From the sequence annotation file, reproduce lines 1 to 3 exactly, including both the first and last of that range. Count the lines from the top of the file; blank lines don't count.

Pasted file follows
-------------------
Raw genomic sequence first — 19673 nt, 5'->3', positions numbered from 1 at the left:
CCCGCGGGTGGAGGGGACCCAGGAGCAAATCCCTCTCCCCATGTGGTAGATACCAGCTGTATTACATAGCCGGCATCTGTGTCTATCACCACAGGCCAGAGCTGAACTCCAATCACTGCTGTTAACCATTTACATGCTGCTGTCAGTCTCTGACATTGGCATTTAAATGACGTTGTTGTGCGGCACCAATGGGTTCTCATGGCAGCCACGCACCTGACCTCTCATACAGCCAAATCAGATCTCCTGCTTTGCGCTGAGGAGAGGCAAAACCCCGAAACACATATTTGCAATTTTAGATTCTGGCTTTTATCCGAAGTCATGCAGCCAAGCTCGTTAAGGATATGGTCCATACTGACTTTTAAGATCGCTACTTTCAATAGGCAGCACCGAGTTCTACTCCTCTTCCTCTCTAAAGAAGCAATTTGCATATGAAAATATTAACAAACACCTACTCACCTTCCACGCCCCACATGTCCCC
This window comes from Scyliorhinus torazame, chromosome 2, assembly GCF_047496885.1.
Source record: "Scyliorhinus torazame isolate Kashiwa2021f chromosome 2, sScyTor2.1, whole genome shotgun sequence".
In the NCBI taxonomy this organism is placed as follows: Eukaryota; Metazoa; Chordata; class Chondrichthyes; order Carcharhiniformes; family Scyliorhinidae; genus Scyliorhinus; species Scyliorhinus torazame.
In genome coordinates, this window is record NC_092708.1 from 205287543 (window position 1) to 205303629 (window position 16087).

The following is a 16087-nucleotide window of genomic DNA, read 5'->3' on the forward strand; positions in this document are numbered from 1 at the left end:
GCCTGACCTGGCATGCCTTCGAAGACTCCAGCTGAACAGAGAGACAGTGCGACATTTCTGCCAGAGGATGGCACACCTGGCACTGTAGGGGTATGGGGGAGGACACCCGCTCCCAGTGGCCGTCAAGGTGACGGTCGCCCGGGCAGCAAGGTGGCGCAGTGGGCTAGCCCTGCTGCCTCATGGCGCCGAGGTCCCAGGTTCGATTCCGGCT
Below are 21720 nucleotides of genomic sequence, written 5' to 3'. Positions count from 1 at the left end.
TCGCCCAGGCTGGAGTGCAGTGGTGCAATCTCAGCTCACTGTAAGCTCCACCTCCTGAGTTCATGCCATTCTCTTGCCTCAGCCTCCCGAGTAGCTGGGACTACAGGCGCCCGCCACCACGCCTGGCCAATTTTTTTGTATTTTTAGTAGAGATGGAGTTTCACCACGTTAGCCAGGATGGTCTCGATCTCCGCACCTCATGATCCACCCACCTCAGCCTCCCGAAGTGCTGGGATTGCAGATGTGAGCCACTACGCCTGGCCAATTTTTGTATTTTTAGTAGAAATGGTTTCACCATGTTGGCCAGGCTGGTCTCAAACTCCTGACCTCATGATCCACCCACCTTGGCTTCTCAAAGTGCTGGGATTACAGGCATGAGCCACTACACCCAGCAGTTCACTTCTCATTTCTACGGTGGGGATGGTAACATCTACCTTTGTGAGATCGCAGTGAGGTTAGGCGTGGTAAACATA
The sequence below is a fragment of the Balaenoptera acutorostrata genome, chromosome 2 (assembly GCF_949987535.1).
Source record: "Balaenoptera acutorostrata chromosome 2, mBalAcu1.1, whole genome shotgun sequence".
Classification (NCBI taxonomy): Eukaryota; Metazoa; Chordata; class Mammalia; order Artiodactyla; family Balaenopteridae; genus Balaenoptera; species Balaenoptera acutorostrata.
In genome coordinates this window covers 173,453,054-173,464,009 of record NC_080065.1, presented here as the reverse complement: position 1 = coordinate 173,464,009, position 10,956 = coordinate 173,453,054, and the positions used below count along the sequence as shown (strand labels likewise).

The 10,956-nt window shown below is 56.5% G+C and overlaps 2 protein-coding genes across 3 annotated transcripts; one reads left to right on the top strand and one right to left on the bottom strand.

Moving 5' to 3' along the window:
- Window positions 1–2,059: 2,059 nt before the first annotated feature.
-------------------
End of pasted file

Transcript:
Raw genomic sequence first — 19673 nt, 5'->3', positions numbered from 1 at the left:
CCCGCGGGTGGAGGGGACCCAGGAGCAAATCCCTCTCCCCATGTGGTAGATACCAGCTGTATTACATAGCCGGCATCTGTGTCTATCACCACAGGCCAGAGCTGAACTCCAATCACTGCTGTTAACCATTTACATGCTGCTGTCAGTCTCTGACATTGGCATTTAAATGACGTTGTTGTGCGGCACCAATGGGTTCTCATGGCAGCCACGCACCTGACCTCTCATACAGCCAAATCAGATCTCCTGCTTTGCGCTGAGGAGAGGCAAAACCCCGAAACACATATTTGCAATTTTAGATTCTGGCTTTTATCCGAAGTCATGCAGCCAAGCTCGTTAAGGATATGGTCCATACTGACTTTTAAGATCGCTACTTTCAATAGGCAGCACCGAGTTCTACTCCTCTTCCTCTCTAAAGAAGCAATTTGCATATGAAAATATTAACAAACACCTACTCACCTTCCACGCCCCACATGTCCCC
This window comes from Scyliorhinus torazame, chromosome 2, assembly GCF_047496885.1.